UPDATE OCTOBER 25th: LINK TO IMAGE ON WPY SITE
A few images have been released early from this year's special 50th anniversary Wildlife Photographer of the Year, and I'm really excited to finally share that I have been awarded in the birds category. There's a sneak preview of this year’s awards is in the latest BBC Wildlife Magazine, featuring a nice double page spread of my image of parakeets flying through an urban cemetery at dusk.
I’m really happy to be included this year as it’s the 50th anniversary of the awards and my image was chosen from over 41000 entries. I can’t wait to see my picture in the exhibition and book, alongside so many photographers that I respect and that have been such an inspiration to me.
The September BBC Wildlife Magazine will be available in shops from tomorrow and the results of the awards will be announced on the 21st October, when the exhibition will start running at the Natural History Museum and the book containing all of the 50th anniversary awards images will be available.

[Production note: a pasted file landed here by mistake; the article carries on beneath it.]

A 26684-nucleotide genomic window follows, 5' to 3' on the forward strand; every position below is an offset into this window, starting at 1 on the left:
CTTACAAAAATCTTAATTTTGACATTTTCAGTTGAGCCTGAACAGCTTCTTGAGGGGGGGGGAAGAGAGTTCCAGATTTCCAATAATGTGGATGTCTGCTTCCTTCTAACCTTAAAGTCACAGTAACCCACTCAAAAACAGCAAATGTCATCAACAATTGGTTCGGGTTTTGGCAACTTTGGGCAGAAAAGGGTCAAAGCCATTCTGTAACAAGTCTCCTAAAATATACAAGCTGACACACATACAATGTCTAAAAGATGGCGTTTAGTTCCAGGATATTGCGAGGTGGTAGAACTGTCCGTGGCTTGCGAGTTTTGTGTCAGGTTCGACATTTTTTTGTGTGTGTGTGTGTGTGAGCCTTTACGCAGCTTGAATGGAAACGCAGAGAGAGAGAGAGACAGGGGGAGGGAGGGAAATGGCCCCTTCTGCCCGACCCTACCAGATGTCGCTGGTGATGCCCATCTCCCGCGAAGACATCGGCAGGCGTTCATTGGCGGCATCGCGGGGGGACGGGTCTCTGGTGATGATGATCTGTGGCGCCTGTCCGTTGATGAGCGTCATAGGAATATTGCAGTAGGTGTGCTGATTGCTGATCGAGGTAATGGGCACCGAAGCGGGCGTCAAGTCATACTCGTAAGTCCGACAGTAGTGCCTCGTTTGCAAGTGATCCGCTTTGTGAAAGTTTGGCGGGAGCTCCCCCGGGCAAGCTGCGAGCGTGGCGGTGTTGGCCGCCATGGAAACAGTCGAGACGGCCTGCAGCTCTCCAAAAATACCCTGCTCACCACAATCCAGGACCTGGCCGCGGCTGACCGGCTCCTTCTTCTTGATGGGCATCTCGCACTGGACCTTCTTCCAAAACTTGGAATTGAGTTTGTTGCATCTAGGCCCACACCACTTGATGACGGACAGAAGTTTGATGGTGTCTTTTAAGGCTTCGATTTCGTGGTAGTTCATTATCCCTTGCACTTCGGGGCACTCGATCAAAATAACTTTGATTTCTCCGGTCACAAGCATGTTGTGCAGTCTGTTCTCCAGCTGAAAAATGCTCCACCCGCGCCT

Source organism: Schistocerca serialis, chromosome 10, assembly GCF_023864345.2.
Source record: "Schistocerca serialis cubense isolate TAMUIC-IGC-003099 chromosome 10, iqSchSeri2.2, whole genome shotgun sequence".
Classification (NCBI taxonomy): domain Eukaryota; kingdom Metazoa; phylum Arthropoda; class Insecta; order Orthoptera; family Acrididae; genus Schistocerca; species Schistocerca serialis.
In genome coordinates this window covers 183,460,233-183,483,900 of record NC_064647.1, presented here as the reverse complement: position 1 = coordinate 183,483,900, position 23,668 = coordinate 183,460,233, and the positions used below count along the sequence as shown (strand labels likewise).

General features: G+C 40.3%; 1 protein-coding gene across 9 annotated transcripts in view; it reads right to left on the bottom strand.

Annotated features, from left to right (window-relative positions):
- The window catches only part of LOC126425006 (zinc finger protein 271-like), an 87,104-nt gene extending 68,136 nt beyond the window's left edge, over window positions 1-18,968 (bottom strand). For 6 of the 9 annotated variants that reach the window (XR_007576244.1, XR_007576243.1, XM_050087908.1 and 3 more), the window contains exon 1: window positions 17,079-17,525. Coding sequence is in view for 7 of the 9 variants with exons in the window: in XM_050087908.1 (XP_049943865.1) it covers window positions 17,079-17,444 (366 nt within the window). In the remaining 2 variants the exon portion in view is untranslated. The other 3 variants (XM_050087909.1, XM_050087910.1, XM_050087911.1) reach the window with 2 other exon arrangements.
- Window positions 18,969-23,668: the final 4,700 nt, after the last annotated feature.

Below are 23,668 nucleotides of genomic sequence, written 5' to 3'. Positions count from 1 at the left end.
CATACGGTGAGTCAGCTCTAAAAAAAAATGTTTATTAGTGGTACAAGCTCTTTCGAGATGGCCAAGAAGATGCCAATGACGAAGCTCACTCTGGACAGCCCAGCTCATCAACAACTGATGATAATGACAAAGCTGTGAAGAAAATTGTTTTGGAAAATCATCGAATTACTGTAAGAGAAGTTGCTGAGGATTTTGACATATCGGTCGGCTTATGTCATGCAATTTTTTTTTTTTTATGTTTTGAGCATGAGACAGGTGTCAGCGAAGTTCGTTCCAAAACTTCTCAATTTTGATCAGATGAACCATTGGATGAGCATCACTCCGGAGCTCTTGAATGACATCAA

Competition picture info.
Just before dusk fell over London, the birds would start to appear. Sam says there were ‘swarms of them coming in low across the cemetery, heading for their roost in the trees just behind me. I’d keep having to duck.’ Ring-necked parakeets, an Afro-Asian species, are now well established in the wild in Britain – the result of escapes and deliberate releases from captivity – and they are thriving in London. Their winter roosts can be huge – Sam had checked out several before opting for this one. ‘There were probably 5,000 birds – the noise was amazing,’ he says. With a constant stream of arrivals squawking past in groups of 20 or30, Sam worked out the parakeets’ typical flight paths. He set up his kit, experimented with various techniques and realised they were coming close enough for him to use a wide-angle lens. With a burst of flash at the end of a long exposure to create their ghostly trails, Sam captured the essence of these eye‑catching aliens in the English urban landscape. By the time it was dark, an hour and a half after the first arrival, the fly‑past of thousands was complete.
Nikon D7000 + 17–35mm f2.8 lens at 17mm; 1/30 sec at f6.3; ISO 800; Nikon Speedlight SB-800 flash + PocketWizard Plus III remote release; Manfrotto tripod.